Who or what were John Adams's Midnight Judges?

The "Midnight Judges" were 42 Federalist justices of the peace President John Adams appointed immediately before his administration ended and Thomas Jefferson's began. They were appointed because Adams realized the Federalist party was losing power and control in government to the Democratic-Republicans (who also called themselves "anti-Federalists,").

The Midnight Judges were symbolically important, but had little judicial power and only served five-year terms. They were appointed as a matter of patronage (a reward to a loyal political supporter) under the Organic Act of 1801, and were not part of the court-packing scheme devised under the Judiciary Act of 1801, that allowed Adams and the Federalist-dominated Congress to appoint a number of judges to Article III constitutional courts. Those judges represented a real problem for incoming President Jefferson, because they received lifetime commissions and would have a political and ideological impact on the US government for decades to come.

Several of these Midnight Judges played an important role in a landmark US Supreme Court case, Marbury v. Madison, (1803).


The "Midnight Judges" were Federalist justices of the peace that Adams appointed in the last hours of his presidency. They were nominated on March 2, and confirmed by the Senate on March 3, the day before Adams left office. John Marshall stayed up late into the night recording and sealing the commissions, but didn't have time to deliver them before the next administration took office.

Although some people believe John Marshall was one of the midnight judges, in reality, Marshall was legitimately nominated to the position of Chief Justice due to Oliver Ellsworth's failing health. Marshall was sworn in in February 1801, but agreed to continue acting as Adams' Secretary of State until the administration left office.

The second piece of legislation, the Organic Act of 1801 (aka "An Act Concerning the District of Columbia"), which passed on February 27, 1801, is more directly relevant to the Marbury v. Madison case. In The Organic Act, Congress formally incorporated landed ceded to the federal government by Virginia and Maryland into the District of Columbia, dividing the territory into two "cities": Alexandria, which operated under Virginia law; and Georgetown, which operated under Maryland law. The Act allowed Adams to nominate an unspecified number of justices, as he saw fit. Adams used the opportunity to place 42 Federalist party members into justice of the peace positions to serve the District of Columbia.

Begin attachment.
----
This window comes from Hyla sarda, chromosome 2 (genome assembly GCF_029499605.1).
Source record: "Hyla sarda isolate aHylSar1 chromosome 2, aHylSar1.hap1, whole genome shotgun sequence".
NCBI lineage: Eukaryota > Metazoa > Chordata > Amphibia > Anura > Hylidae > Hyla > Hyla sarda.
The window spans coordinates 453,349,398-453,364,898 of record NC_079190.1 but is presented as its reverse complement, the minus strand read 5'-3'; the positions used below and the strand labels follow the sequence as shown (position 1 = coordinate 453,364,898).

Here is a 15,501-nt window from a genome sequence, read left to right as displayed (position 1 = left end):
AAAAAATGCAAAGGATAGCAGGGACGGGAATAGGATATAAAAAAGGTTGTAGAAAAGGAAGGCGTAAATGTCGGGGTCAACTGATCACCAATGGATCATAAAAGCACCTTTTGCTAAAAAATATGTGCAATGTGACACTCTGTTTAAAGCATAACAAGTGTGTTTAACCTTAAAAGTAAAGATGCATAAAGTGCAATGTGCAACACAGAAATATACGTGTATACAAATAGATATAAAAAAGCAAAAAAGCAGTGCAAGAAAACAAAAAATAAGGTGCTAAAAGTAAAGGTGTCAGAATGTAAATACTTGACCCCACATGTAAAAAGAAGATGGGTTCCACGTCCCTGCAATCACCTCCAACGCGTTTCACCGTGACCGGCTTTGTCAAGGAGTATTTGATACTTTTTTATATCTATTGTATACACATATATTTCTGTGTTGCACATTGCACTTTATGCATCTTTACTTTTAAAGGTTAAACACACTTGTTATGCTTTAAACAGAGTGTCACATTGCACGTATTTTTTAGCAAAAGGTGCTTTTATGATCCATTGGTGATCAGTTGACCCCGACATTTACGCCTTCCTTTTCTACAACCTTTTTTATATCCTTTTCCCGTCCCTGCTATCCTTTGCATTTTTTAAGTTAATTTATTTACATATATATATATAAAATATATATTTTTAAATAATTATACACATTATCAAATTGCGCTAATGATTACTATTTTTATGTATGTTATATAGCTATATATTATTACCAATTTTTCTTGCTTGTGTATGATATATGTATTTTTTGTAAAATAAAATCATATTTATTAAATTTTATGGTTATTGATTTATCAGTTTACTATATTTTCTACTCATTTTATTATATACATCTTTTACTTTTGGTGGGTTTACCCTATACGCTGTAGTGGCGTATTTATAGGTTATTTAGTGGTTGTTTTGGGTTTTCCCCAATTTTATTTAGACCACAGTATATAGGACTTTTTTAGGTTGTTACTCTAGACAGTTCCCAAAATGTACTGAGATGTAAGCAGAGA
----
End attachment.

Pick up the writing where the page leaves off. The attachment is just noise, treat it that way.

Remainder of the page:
The new President, Thomas Jefferson, destroyed 12 of the 42 Federalist commissions, and appointed members of his Democratic-Republican party to another five positions. Four of the men whose commissions were discarded later petitioned the Supreme Court for a writ of mandamus (an order compelling an official to do something) forcing the new Secretary of State, James Madison, to deliver their commissions so they could take office.

The resulting case, Marbury v. Madison, (1803) is a landmark decision that affirmed the doctrine of judicial review and elevated the status of the Judicial branch in the US government.

Adams was also accused of court-packing because the Judiciary Act of 1801, passed several weeks earlier, expanded the federal judiciary, adding sixteen new Circuit judges and five new District judges, all of whom were also Federalists. The new Democratic-Republican controlled Congress quickly repealed the Act, eliminating all the new judgeships and reverting the statutes to the Judicial Act of 1789 until they could pass a law more favorable to their party.

The new legislation, the Judiciary Act of 1802, reduced the number of Supreme Court Terms from two per year to one per year, in February. Whether intentionally or by happenstance, the new law completely eliminated the Supreme Court Term for 1802, pushing the Marbury case from the June 1802 docket to February 1803. By the time the Marshall Court considered the question of Marbury's and his fellow petitioners' commissions, Jefferson had been in office nearly two years.

For more information on Marbury v. Madison, see Related Questions, below.